Hi David. What's your story (if you feel like opening up)? How'd you become an atheist? Do you face any struggles being godless? What's your favourite sugary breakfast cereal? :)=
I'm not quite atheist, which I think worked to my advantage in writing the book. I was able to approach it as a journalist (which is my professional background), not an advocate.
But I'm certainly nowhere near as religious as I used to be. It was a gradual process that required plenty of thought and plenty of emotion. It may have started when I realized that I didn't much like the prayers that constantly praised God; I just couldn't buy that the creator of all existence was so insecure that he needed constant compliments about his greatness.
Regarding struggles, they were mostly inside myself as I thought things through. My family and friends are, fortunately, loving and supportive.
And sorry, no sugary breakfast cereals for me.
Good to talk to you.
"I'm not quite atheist, which I think worked to my advantage in writing the book."
What has you still "sitting on the fence?" Is there any experience or evidence that would move you back towards deism/theism? The inconsistencies of religious belief are so overwhelming while an understanding of the evolutionary development of religious thought leaves one with really only one informed choice to make about it's plausibility.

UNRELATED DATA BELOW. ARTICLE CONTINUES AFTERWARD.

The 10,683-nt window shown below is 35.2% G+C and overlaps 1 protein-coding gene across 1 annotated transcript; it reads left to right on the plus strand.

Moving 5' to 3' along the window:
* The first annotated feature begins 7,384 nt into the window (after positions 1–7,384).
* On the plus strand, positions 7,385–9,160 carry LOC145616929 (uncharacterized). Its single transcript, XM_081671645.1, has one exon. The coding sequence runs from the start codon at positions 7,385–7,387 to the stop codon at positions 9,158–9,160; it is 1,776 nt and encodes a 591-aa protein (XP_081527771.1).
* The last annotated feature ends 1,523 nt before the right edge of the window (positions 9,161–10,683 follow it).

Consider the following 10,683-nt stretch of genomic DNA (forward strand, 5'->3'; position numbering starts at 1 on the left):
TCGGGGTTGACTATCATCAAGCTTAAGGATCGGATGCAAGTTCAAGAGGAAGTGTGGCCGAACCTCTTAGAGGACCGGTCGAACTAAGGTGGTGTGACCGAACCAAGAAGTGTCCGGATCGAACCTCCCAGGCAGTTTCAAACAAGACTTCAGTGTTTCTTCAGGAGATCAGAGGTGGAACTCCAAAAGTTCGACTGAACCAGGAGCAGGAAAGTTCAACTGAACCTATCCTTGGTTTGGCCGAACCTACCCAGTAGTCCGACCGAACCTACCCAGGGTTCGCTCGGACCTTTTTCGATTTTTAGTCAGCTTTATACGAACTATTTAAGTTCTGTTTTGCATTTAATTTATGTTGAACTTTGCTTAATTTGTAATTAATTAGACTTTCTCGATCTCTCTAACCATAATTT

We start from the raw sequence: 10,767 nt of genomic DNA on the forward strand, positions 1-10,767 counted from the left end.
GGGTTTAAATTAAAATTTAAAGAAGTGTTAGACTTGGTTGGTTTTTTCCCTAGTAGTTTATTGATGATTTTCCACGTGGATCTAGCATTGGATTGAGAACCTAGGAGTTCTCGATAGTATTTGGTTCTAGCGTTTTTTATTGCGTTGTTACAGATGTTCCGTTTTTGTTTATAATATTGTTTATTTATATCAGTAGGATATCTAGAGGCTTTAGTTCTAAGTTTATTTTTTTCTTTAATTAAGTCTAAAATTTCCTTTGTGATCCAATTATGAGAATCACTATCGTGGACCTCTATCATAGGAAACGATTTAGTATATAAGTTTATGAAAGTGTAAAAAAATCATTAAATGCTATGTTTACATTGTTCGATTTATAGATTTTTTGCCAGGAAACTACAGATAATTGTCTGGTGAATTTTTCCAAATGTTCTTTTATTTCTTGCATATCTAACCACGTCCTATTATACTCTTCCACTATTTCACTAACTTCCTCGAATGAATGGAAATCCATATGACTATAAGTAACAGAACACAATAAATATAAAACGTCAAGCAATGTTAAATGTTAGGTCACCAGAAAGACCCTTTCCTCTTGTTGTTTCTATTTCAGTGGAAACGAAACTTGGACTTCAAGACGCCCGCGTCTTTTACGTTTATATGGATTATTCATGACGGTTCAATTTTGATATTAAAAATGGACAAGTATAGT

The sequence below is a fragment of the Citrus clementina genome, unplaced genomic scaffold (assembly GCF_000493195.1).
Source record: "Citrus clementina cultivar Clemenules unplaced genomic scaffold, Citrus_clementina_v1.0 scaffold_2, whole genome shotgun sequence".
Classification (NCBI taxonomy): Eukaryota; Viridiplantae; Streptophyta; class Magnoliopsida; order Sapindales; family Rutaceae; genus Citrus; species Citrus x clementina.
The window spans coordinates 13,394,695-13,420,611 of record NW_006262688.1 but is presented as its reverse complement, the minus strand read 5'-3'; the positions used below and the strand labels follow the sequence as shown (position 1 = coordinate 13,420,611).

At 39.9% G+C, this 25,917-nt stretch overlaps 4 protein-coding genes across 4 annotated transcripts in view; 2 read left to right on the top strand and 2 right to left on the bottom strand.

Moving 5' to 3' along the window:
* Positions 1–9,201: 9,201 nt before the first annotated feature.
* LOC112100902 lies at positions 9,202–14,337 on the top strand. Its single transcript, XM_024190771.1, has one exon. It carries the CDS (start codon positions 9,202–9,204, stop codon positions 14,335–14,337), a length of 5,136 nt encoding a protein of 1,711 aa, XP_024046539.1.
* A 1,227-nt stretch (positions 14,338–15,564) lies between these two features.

I suppose it's emotional. I have great fondness for many of the customs that I learned at my mother's knee, and I'm proud of my heritage, which is Jewish. I could never reject it entirely.
Also, I have to admit that I don't know who created the universe, what happens after death, and other questions without answers.
Ah, emotion. Therein lies one of the greatest frustrations faced by anyone of the atheistic position who tries to reason with the archaic notions of a believer. It (emotion) is often the roadblock that prevents logic and reason to be tools for a more informed understanding of our world.
If you are “not quite atheist” then you are not an Atheist, you are an Agnostic.
“I don’t know who created the Universe”.
If you were an Atheist you would not have used the word “who” in that sentence. “What caused the Universe to be created or come to exist” is a better question.
The same can be said for not knowing “what happens after death”. Do you believe somehow that we are different to other species in that regard? When we are dead we will feel the same way as we felt in 1861 or 1523 or 1901.
Good luck with the book.
Welcome - sounds like an interesting book.
When you say get into the community you have been covering - presumably as research for the book you have spoken to lots of atheists. How did you seek them out?
Is there anything you felt to be particularly pertinent to teenagers rather than atheists in general? I am curious.
I found a lot of young unbelievers via Hemant Mehta's Friendly Atheist blog. He spread the word that I was looking for people to interview, and they responded wonderfully.
As regards teenagers in particular: Telling one's parents is a big, big hurdle. It might be hard for adult unbelievers, but at least adults don't usually live under their parents' roof and depend on them for income and just about everything else.
I would add that emotionally formative years are especially significant in anyone's life. That's when one is most indoctrinated by culture, and feels the strongest needs to fit into the culture.
I agree, Pope Beanie.